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What does the future hold for brick and mortar?

By Don-Alvin Adegeest


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On Friday Conde Nast held the final in a series of Vogue Conversations, The Future of Brick and Mortar. FashionUnited joined the discussion, a topic that is on every brand’s list as the industry tackles its biggest crisis in decades. The coronavirus has disrupted economies and sees four out of five people’s jobs hit by the pandemic. Consumer behaviour post crisis will never be the same.

Leading the conversation were Peter Nordstrom, Executive Vice President of Nordstrom and a fourth generation family member of the department store group, Pierre Yves Roussel, CEO of Tory Burch and Vittorio Radice, CEO of La Rinascente. Vogue Italia’s Editor in Chief Emanuele Farneti moderated the discussion.

Retail-wise, “not much going on”

Analysing the physical retail landscape in Europe we see stagnation, says Radice. The only noise heard on the streets are ambulances, it is the same all over the world. Companies in various geographies and states of the pandemic will have different priorities, notes Radice, but one thing is certain: operations will not be the same going forward.

Roussel said Tory Burch operates 300 stores, all of which are shut with the exception of China. In the U.S. the crisis has economists on high alert, affecting major industries from aviation, tourism, manufacturing to retail but the impact on the fashion industry is hardly discussed.

How do you keep customers engaged when stores are closed? Nordstrom says retailers must find a way to be relevant with what is going on and to remain customer-focused is the priority. “We are selling items the customer wants, not needs,” Nordstrom said. A skeleton crew in stores is fulfilling and dispatching orders, in line to offer a seamless experience to its e-commerce customers.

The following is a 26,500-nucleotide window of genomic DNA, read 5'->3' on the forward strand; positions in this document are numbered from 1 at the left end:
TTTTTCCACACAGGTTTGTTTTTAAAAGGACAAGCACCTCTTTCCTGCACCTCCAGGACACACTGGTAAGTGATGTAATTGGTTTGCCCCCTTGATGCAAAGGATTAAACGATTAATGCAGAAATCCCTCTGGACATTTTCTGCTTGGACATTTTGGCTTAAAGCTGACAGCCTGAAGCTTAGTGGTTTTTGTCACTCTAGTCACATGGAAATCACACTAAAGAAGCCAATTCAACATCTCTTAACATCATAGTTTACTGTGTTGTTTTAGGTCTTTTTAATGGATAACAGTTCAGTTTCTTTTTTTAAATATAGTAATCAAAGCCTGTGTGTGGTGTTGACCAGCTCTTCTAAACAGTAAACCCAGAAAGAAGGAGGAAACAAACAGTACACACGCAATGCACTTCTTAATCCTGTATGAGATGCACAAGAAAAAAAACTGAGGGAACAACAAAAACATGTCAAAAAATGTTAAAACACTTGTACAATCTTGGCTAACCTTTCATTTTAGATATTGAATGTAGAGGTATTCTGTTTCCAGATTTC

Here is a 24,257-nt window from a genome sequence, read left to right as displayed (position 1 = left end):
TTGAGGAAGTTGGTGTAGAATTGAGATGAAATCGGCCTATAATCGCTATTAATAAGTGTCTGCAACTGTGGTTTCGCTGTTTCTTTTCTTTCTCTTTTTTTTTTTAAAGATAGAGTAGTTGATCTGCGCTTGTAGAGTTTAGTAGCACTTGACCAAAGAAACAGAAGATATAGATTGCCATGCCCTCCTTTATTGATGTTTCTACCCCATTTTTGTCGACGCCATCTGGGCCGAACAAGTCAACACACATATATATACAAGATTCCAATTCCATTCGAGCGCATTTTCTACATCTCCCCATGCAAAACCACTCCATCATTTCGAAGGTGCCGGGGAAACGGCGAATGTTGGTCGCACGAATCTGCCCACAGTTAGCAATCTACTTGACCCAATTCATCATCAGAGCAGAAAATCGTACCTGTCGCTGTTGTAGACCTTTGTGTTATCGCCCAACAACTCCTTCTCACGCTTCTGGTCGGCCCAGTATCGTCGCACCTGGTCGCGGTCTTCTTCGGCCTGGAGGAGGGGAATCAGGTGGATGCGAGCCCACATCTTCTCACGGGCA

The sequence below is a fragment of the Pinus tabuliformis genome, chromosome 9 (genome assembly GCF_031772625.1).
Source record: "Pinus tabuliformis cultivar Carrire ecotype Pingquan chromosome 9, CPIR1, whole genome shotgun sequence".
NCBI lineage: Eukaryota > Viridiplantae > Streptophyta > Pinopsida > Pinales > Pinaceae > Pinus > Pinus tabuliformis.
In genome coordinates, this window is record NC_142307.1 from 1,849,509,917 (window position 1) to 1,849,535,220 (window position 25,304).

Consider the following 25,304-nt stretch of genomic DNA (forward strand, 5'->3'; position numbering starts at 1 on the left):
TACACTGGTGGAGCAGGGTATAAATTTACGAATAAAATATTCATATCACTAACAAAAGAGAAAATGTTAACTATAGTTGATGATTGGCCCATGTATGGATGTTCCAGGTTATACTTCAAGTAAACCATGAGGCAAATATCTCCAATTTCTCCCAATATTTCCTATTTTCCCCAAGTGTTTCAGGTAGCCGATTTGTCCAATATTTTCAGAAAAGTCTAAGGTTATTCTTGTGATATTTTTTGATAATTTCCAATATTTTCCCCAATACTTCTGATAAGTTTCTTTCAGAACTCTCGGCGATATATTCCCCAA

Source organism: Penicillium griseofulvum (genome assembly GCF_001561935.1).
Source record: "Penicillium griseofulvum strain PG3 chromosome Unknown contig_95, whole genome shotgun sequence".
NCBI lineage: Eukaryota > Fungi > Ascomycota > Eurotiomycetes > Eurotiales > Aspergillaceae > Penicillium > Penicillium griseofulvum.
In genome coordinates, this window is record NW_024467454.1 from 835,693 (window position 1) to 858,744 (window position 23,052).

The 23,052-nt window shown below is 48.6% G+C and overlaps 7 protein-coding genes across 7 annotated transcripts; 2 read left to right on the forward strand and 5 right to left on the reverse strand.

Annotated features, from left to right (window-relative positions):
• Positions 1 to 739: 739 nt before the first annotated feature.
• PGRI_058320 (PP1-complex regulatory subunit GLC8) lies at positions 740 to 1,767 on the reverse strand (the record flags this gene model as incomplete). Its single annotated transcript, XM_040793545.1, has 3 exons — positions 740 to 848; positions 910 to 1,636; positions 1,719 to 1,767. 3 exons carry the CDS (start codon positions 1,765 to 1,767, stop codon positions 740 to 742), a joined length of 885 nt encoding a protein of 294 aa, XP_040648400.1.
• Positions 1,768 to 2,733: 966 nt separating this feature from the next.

Radice says the need for product is very little, and the role of the department store will be one of familiarity, about being a friendly and safe place once social distancing has eased. This will become prove to be vital in a post coronavirus world, where the function of a (department) store will be as much about taking refuge as it will be about purchasing.

The safety procedures that retailers need to implement with new governmental regulations, such as keeping distance and managing number of visitors in the store at any one time, are complicated logistical issues to solve.

Recalibrating the season

When stores reopen realigning with the season will be key to manage product flow so that there is less need for discounting. “This is a great opportunity for a reset,” says Roussel. “If you started from scratch today you would be doing things differently from legacy practices. More common sense is the way forward.”

‘When you commit to stock twelve months in advance you can’t always foresee problems,” said Radice. Going back to artisan ways where each piece is crafted with care and durability in mind will be key.

Tackling excess stock

Excess stock (and excess materials) was a problem before coronavirus and in most cases, it’s a result of the fashion calendar’s relentless pace and the need for constant new collections in stores. As Pierre-Yves Roussel and Pete Nordstrom mentioned in this panel, addressing the problem of waste will begin with changing the way collections are delivered, how long they “live” on the sales floor, and ultimately producing smaller collections.

Sustainability and going forward

Now more than ever, brands are taking a close look at their supply chains and making positive changes in terms of labour, waste, and materials. Going forward, transparency will also be increasingly important, particularly on their websites. One great benefit of the internet is that there is endless room to share information and ideas. That means brands can dedicate entire pages to transparency, should they choose. In fact, in our digital world—and in our post-pandemic world, when the industry’s attention will turn back to climate change—there’s no reason brands shouldn’t disclose information about their supply chain, their materials, their labour, et al. Customers are already asking for this.

Image via La Rinascente

Conde Nast
La Rinascente
Tory Burch